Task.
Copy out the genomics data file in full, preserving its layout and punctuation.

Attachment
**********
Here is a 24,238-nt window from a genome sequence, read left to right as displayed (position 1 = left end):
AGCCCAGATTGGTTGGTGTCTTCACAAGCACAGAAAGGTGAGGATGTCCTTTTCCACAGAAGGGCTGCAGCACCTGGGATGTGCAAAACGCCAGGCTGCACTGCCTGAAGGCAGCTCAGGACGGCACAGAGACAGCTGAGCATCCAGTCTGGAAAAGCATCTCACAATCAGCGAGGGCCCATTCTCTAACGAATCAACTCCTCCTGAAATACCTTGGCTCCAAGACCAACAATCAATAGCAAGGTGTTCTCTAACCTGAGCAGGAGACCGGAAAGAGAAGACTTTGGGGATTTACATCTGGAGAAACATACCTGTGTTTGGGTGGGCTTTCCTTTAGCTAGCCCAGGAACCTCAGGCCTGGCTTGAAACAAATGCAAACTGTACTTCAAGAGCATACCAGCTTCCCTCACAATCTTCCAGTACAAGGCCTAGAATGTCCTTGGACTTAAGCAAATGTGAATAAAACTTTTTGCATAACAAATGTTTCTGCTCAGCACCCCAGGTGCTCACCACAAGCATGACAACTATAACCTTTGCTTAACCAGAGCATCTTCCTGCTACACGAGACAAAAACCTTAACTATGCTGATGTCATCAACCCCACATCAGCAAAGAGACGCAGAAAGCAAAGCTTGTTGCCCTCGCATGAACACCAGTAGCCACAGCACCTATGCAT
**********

Here is a 24,238-nt window from a genome sequence, read left to right as displayed (position 1 = left end):
AGCCCAGATTGGTTGGTGTCTTCACAAGCACAGAAAGGTGAGGATGTCCTTTTCCACAGAAGGGCTGCAGCACCTGGGATGTGCAAAACGCCAGGCTGCACTGCCTGAAGGCAGCTCAGGACGGCACAGAGACAGCTGAGCATCCAGTCTGGAAAAGCATCTCACAATCAGCGAGGGCCCATTCTCTAACGAATCAACTCCTCCTGAAATACCTTGGCTCCAAGACCAACAATCAATAGCAAGGTGTTCTCTAACCTGAGCAGGAGACCGGAAAGAGAAGACTTTGGGGATTTACATCTGGAGAAACATACCTGTGTTTGGGTGGGCTTTCCTTTAGCTAGCCCAGGAACCTCAGGCCTGGCTTGAAACAAATGCAAACTGTACTTCAAGAGCATACCAGCTTCCCTCACAATCTTCCAGTACAAGGCCTAGAATGTCCTTGGACTTAAGCAAATGTGAATAAAACTTTTTGCATAACAAATGTTTCTGCTCAGCACCCCAGGTGCTCACCACAAGCATGACAACTATAACCTTTGCTTAACCAGAGCATCTTCCTGCTACACGAGACAAAAACCTTAACTATGCTGATGTCATCAACCCCACATCAGCAAAGAGACGCAGAAAGCAAAGCTTGTTGCCCTCGCATGAACACCAGTAGCCACAGCACCTATGCAT